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$$4^{\sin^2x}+4^{\cos^2x}=8$$

I solved like this:

\begin{align*}4^{\sin^2x}+4^{\cos^2x}=8&\Rightarrow4^{\sin^2x}+4^{1-\sin^2x}=8\\ &\Rightarrow4^{\sin^2x}+\frac{4}{4^{\sin^2x}}=8 |\cdot4^{\sin^2x}\\ &\Rightarrow4^{2\sin^2x}-8\cdot4^{\sin^2x}+4=0\\ y=4^{\sin^2x}&\Rightarrow y^2-8y+4=0\\ &\Rightarrow\Delta=64-16=48\\ &\Rightarrow y_{1,2}=\frac{8\pm 4\sqrt{3}}{2}\\ &\Rightarrow y_{1,2}=4\pm 2\sqrt{3}\\ &\Rightarrow 4^{\sin^2x}=4 \pm 2\sqrt{3} \end{align*}

But now I'm stuck.

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Note: $8\times 4^{\sin^2 x}\neq 8^{\sin^2x}$. You have $$8\times 4^{\sin^2 x} = 2^3\times 2^{2\sin^2x} = 2^{3+2\sin^2 x} = 2\times 4^{1+\sin^2 x}\neq 8^{\sin^2 x}$$ so your third line is already incorrect. E.g., if $x=\pi/2$, then $8\times 4^{\sin^2x} = 8\times 4 = 32$, but $8^{\sin^2x} = 8$. –  Arturo Magidin Nov 22 '11 at 17:55
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You should ask yourself whether you could have $4^a+4^b=8$ with $a<1$ and $b<1$. –  Marco Nov 22 '11 at 18:04
    
So take for example the case $4^{\sin^2 x}=4+2\sqrt{3}>4$. Then you should have $\sin^2 x >1$. Contradiction. If $4^{\sin^2 x}=4-2\sqrt{3}$ then $4^{\cos^2 x}=4+2\sqrt{3}>4^1$. Again contradiction –  Beni Bogosel Nov 22 '11 at 18:04
    
It was a typographical error the third line. I corrected it. However, it doesn't change the rest of the steps because I considered it to be $8\cdot4^{sin^2x}$ –  Daniel Nov 22 '11 at 18:21
    
@Daniel: Yes, I noticed that you seemed to make two errors that canceled each other; I'll edit my answer accordingly. –  Arturo Magidin Nov 22 '11 at 18:23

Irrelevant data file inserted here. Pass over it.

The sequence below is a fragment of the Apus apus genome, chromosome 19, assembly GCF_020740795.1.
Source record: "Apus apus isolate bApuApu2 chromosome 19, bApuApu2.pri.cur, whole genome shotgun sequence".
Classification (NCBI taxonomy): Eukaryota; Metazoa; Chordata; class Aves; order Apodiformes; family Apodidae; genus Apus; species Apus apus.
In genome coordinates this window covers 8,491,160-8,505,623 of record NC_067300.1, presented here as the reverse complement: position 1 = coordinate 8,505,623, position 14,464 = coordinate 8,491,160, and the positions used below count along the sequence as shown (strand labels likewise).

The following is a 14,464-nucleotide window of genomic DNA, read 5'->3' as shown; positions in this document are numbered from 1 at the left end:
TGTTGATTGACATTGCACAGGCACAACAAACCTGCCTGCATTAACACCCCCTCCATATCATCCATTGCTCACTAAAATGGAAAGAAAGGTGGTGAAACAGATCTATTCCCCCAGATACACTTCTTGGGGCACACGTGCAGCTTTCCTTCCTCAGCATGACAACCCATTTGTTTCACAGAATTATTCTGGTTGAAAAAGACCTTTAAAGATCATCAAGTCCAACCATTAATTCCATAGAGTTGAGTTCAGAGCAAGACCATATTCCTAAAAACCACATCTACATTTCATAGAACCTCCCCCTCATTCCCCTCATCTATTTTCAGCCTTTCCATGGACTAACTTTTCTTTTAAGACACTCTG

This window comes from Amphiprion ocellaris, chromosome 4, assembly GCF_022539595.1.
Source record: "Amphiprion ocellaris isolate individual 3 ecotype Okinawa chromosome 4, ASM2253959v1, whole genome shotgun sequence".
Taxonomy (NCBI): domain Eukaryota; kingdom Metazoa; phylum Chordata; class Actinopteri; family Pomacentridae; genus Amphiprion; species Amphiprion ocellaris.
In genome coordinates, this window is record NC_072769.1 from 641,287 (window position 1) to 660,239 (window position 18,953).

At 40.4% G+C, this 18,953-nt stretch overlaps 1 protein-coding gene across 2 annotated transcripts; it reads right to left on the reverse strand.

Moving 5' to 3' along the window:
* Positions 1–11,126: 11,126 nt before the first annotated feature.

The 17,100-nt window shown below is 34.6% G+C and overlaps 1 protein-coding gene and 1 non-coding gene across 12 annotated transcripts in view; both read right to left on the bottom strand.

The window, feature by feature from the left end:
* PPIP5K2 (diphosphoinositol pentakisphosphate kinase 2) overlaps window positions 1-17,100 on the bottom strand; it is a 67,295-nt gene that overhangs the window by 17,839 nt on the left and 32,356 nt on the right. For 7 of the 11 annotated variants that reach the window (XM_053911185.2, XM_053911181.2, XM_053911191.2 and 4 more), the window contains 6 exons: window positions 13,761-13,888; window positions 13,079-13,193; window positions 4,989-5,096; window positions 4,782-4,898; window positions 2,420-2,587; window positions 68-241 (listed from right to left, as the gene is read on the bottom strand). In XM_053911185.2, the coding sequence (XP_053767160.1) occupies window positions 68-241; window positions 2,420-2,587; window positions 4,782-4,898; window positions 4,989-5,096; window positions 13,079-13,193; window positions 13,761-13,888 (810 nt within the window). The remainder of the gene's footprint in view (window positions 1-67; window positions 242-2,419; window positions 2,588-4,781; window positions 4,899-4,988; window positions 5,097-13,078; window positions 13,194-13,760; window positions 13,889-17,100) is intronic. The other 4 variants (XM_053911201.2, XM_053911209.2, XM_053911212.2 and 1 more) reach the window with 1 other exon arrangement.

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3 Answers 3

up vote 5 down vote accepted

(Deleted comments refering to a previous version of the question which included a pair of seeming arithmetical errors). You have the equation: $$4^{\sin^2 x} = 4\pm 2\sqrt{3}.$$ Taking logarithms, you would get $$\log(4^{\sin^2 x}) = \log(4\pm 2\sqrt{3}),$$ or equivalently, $$\sin^2x \log(4) = \log(4\pm 2\sqrt{3}),$$ and hence $$\sin^2 x = \frac{\log (4\pm 2\sqrt{3})}{\log 4}.$$ However, $$\frac{\log (4+ 2\sqrt{3})}{\log 4}\approx 1.44998,\qquad\text{and}\qquad \frac{\log(4 - 2\sqrt{3})}{\log 4}\approx -0.44998,$$ so neither quantity can equal $\sin^2 x$ with $x$ real (since $0\leq \sin^2 x \leq 1$ for all real numbers $x$). So there are no (real) solutions.

Of course, Beni Bogossel's answer is better, but I write this in case you are interested in seeing how to carry your process all the way to the correct conclusion.

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The error in the third line was just a mistake. On paper I wrote correctly. –  Daniel Nov 22 '11 at 18:22
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This equality cannot happen. Since $\sin^2 x , \cos^2 x \in [0,1]$ it follows that $$4^{\sin^2 x}+4^{\cos^2 x}\leq 4+4=8$$ with equality when $\sin^2x=\cos^2x=1$. The last equality is impossible.

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it might still have complex roots –  lurscher Nov 22 '11 at 18:03
    
@lurscher: I know, but i don't think that the OP wants complex roots. This would make the question a complex analysis one, not algebra. –  Beni Bogosel Nov 22 '11 at 18:09
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Nice illustration of "look before bringing out the machinery." –  André Nicolas Nov 22 '11 at 18:11
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If you do want complex roots, one of the possible values of $x$ is $\arcsin(\sqrt{\log_4(4+2\sqrt{3})}) = \pi/2 + i t$ where $$ t = \frac{1}{2} \ \ln \left( {\frac {\ln \left( 2 \right) }{\ln \left( 2+\sqrt {3} \right) +\sqrt {\ln \left( 4+2\,\sqrt {3} \right) \ln \left( 1+1/ 2\,\sqrt {3} \right) }}} \right) \approx -.6285882035 $$

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